Deep Purple – Turning To Crime (Album Review)

Releasing the well-received Progressive Rock album Whoosh! in 2020, Deep Purple return a little over a year later with Turning To Crime

Their twenty-first overall studio album, Turning To Crime emerged on November 26, 2021 via earMUSIC and it is not your standard Deep Purple release. Continuing to add to their legacy, Ian Gillan, Roger Glover, Ian Paice, Don Airey, and Steve Morse teamed up once again to record an album comprised strictly of cover tunes. Some might ask, why? Well, Deep Purple have spent over five decades writing and recording original music… so why not! Every musician has their influences, enjoy putting their own touch on their favorite songs, and Deep Purple are no different so they teamed up with Producer Bob Ezrin once more to bring together 12 tracks. 

If you are curious what songs they picked to record, the selections range from Fleetwood Mac to Yardbird covers, and they all work pretty well. It starts out with 1966’s “7 And 7 Is.” Originally performed by Love, “7 And 7 Is” is a strong beginning as it is bursting right into the meat of the music. Next is “Rockin’ Pneumonia And The Boogie Woogie Flu” from Huey Smith and Deep Purple keep good vibes flowing.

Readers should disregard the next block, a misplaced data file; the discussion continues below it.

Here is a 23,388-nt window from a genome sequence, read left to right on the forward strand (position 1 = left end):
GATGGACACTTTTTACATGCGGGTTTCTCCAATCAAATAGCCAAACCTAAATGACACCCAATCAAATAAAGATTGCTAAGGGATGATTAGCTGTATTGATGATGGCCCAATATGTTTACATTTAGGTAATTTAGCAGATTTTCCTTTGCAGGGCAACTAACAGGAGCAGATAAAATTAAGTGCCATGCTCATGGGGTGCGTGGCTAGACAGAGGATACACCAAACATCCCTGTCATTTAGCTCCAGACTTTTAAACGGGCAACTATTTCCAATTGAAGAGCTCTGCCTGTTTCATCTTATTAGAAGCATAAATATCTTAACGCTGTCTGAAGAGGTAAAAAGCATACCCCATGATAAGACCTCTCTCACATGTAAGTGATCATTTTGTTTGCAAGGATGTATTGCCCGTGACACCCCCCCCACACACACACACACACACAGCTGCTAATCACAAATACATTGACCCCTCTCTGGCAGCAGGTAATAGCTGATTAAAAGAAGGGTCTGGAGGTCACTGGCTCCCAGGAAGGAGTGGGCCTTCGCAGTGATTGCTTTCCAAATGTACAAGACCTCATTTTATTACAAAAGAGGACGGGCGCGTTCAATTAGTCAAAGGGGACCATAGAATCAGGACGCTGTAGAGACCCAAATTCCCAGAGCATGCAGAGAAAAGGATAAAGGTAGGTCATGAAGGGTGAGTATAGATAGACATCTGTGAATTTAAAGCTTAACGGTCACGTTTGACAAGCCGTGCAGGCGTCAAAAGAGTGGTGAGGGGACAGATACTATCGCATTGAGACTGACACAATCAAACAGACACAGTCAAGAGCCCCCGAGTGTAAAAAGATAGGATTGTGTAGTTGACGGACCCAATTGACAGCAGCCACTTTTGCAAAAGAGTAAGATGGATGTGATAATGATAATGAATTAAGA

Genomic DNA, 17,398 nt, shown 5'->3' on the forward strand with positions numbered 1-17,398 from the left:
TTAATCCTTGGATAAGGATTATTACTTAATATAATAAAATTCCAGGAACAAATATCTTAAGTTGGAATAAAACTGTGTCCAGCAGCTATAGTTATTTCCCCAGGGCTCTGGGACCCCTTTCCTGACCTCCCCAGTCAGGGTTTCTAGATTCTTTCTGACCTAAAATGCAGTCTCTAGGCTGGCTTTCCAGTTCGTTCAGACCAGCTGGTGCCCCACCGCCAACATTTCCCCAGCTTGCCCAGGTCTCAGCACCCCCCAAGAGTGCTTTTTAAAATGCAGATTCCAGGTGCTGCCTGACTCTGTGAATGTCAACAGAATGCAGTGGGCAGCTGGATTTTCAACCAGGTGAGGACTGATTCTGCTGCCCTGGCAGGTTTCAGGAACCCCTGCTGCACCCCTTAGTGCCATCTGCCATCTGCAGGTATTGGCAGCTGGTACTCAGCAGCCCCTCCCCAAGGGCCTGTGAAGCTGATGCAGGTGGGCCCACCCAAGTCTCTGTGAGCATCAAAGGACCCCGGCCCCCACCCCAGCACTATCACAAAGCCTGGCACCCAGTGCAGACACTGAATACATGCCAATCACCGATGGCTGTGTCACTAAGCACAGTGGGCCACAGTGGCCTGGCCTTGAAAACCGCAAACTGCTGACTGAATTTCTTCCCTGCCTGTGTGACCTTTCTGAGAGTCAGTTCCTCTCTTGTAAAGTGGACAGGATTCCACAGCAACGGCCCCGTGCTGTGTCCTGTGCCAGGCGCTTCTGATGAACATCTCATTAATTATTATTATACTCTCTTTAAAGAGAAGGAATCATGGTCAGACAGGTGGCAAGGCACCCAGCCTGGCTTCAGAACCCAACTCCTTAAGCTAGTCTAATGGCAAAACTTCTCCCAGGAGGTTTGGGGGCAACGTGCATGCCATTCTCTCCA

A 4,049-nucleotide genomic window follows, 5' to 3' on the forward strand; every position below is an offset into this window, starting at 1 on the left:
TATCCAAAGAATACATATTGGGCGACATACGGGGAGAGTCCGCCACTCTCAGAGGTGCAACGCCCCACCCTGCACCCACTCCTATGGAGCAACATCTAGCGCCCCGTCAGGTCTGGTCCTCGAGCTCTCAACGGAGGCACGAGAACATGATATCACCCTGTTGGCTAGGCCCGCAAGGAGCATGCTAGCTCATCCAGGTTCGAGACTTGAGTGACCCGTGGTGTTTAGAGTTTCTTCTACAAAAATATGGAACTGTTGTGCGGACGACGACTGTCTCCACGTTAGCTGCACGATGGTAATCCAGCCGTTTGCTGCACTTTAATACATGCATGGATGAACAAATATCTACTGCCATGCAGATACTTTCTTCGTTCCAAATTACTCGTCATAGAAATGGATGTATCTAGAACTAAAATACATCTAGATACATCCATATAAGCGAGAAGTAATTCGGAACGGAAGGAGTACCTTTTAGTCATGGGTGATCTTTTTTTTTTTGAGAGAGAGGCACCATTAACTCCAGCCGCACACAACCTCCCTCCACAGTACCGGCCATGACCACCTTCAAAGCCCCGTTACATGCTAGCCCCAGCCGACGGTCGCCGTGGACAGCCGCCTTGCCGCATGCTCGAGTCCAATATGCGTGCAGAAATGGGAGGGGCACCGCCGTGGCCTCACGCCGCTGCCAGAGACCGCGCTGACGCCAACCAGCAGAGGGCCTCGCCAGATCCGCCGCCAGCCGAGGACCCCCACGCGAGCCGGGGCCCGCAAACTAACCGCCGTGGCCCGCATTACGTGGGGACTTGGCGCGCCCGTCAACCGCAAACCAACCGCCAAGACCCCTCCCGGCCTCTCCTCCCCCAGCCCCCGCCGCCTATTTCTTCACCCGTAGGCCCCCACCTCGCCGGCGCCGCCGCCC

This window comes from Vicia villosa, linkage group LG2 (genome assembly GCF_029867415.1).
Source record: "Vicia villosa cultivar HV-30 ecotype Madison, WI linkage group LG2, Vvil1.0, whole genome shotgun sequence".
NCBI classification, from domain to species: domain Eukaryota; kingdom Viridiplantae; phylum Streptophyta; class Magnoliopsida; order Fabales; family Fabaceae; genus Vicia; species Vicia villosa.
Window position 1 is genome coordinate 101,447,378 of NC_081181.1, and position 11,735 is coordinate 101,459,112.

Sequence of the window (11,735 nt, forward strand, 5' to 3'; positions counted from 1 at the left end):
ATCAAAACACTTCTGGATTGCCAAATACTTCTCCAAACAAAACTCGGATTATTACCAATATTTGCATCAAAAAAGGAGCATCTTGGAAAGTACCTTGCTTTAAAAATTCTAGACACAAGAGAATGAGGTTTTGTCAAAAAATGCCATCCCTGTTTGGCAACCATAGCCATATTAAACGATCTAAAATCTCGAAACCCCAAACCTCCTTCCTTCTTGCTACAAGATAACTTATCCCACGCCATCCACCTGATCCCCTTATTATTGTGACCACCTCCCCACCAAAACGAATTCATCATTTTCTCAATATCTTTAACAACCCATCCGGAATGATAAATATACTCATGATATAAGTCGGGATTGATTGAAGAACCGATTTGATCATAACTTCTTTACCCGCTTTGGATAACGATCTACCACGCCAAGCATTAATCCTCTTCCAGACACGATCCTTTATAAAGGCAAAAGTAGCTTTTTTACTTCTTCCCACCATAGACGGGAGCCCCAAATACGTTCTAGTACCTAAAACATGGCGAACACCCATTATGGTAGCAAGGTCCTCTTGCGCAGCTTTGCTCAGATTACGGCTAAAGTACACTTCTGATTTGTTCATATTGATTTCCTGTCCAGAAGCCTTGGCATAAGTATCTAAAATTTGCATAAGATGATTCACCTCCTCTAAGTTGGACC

From here you have some unique selections such as “Oh Well,” which was the first song Fleetwood Mac ever recorded and “Jenny Take A Ride!” from Mitch Ryder, also his first single from way back in 1965. Both translated in a timeless manner that is lively and catchy, they also dig into Bob Dylan’s “Watching The River Flow” and create a joyful atmosphere. Then you have a solid rendition of the brilliant Ray Charles song “Let The Good Times Roll,” “Dixie Chicken” by Little Feat, The Yardbirds’ “Shapes Of Things,” and a rich performance of Johnny Horton’s “The Battle Of New Orleans.” 

Rounding out the near 50-minute exploration into musical history they get into the rhythm of Bob Seger’s “Lucifer,” walk down a psychedelic path with Cream’s “White Room,” and close it out with a medley called “Caught In The Act” (“Going Down” by Freddie King, “Green Onions” by Booker T. & the M. G.’s, “Hot ‘Lanta” by The Allman Brothers Band, “Dazed and Confused” by Led Zeppelin and “Gimme Some Lovin’” by The Spencer Davis Group). 

Overall, Turning To Crime is catchy, upbeat and gives you some insight into what inspired Deep Purple’s own Rock-n-Roll journey Focusing on tracks mostly from back to the ’60s and ’70s, Deep Purple create some brilliant arrangements in their light and it well worth the time. That is why Cryptic Rock gives Turning To Crime 4 out of 5 stars.

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